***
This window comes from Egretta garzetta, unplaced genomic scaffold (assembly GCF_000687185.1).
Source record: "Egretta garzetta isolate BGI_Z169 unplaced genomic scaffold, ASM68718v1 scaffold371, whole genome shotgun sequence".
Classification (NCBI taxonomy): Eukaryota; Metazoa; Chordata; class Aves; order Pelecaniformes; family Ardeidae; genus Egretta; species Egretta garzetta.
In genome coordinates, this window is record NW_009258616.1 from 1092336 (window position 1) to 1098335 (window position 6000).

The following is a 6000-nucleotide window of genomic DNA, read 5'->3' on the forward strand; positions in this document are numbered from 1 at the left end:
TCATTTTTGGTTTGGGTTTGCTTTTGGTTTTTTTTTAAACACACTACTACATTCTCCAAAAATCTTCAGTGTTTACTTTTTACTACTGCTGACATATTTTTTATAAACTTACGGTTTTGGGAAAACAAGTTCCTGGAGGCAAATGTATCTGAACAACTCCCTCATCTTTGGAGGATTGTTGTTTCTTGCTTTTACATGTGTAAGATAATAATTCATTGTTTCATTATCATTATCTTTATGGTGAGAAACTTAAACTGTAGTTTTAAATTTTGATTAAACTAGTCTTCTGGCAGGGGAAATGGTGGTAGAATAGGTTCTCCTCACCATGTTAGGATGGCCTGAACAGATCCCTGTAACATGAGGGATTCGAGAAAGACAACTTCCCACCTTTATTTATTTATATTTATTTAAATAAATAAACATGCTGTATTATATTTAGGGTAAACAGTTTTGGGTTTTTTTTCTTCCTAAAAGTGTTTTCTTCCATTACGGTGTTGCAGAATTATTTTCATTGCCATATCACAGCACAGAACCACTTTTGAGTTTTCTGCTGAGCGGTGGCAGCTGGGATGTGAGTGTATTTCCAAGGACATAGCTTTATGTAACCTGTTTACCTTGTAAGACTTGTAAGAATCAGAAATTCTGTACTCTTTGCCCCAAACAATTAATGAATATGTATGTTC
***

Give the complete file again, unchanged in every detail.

This window comes from Egretta garzetta, unplaced genomic scaffold (assembly GCF_000687185.1).
Source record: "Egretta garzetta isolate BGI_Z169 unplaced genomic scaffold, ASM68718v1 scaffold371, whole genome shotgun sequence".
Classification (NCBI taxonomy): Eukaryota; Metazoa; Chordata; class Aves; order Pelecaniformes; family Ardeidae; genus Egretta; species Egretta garzetta.
In genome coordinates, this window is record NW_009258616.1 from 1092336 (window position 1) to 1098335 (window position 6000).

The following is a 6000-nucleotide window of genomic DNA, read 5'->3' on the forward strand; positions in this document are numbered from 1 at the left end:
TCATTTTTGGTTTGGGTTTGCTTTTGGTTTTTTTTTAAACACACTACTACATTCTCCAAAAATCTTCAGTGTTTACTTTTTACTACTGCTGACATATTTTTTATAAACTTACGGTTTTGGGAAAACAAGTTCCTGGAGGCAAATGTATCTGAACAACTCCCTCATCTTTGGAGGATTGTTGTTTCTTGCTTTTACATGTGTAAGATAATAATTCATTGTTTCATTATCATTATCTTTATGGTGAGAAACTTAAACTGTAGTTTTAAATTTTGATTAAACTAGTCTTCTGGCAGGGGAAATGGTGGTAGAATAGGTTCTCCTCACCATGTTAGGATGGCCTGAACAGATCCCTGTAACATGAGGGATTCGAGAAAGACAACTTCCCACCTTTATTTATTTATATTTATTTAAATAAATAAACATGCTGTATTATATTTAGGGTAAACAGTTTTGGGTTTTTTTTCTTCCTAAAAGTGTTTTCTTCCATTACGGTGTTGCAGAATTATTTTCATTGCCATATCACAGCACAGAACCACTTTTGAGTTTTCTGCTGAGCGGTGGCAGCTGGGATGTGAGTGTATTTCCAAGGACATAGCTTTATGTAACCTGTTTACCTTGTAAGACTTGTAAGAATCAGAAATTCTGTACTCTTTGCCCCAAACAATTAATGAATATGTATGTTC